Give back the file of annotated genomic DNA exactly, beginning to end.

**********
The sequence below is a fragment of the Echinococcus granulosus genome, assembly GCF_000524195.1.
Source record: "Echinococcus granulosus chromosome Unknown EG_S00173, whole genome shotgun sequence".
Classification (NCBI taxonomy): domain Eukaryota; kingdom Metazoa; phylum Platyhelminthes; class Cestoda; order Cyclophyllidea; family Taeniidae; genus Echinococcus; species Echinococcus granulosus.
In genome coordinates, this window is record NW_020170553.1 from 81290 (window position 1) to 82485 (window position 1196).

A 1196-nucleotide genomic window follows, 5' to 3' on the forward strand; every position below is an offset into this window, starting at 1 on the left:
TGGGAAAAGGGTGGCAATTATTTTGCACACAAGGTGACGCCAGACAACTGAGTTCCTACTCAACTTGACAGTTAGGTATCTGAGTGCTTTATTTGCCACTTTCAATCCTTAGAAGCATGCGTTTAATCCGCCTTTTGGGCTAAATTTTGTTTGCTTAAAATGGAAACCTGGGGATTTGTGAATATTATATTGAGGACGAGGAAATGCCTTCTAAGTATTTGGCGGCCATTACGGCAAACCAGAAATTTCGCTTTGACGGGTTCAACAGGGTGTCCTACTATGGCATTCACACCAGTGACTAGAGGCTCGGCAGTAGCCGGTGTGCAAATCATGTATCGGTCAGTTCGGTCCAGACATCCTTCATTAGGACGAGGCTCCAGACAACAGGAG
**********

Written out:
The sequence below is a fragment of the Echinococcus granulosus genome, assembly GCF_000524195.1.
Source record: "Echinococcus granulosus chromosome Unknown EG_S00173, whole genome shotgun sequence".
Classification (NCBI taxonomy): domain Eukaryota; kingdom Metazoa; phylum Platyhelminthes; class Cestoda; order Cyclophyllidea; family Taeniidae; genus Echinococcus; species Echinococcus granulosus.
In genome coordinates, this window is record NW_020170553.1 from 81290 (window position 1) to 82485 (window position 1196).

A 1196-nucleotide genomic window follows, 5' to 3' on the forward strand; every position below is an offset into this window, starting at 1 on the left:
TGGGAAAAGGGTGGCAATTATTTTGCACACAAGGTGACGCCAGACAACTGAGTTCCTACTCAACTTGACAGTTAGGTATCTGAGTGCTTTATTTGCCACTTTCAATCCTTAGAAGCATGCGTTTAATCCGCCTTTTGGGCTAAATTTTGTTTGCTTAAAATGGAAACCTGGGGATTTGTGAATATTATATTGAGGACGAGGAAATGCCTTCTAAGTATTTGGCGGCCATTACGGCAAACCAGAAATTTCGCTTTGACGGGTTCAACAGGGTGTCCTACTATGGCATTCACACCAGTGACTAGAGGCTCGGCAGTAGCCGGTGTGCAAATCATGTATCGGTCAGTTCGGTCCAGACATCCTTCATTAGGACGAGGCTCCAGACAACAGGAG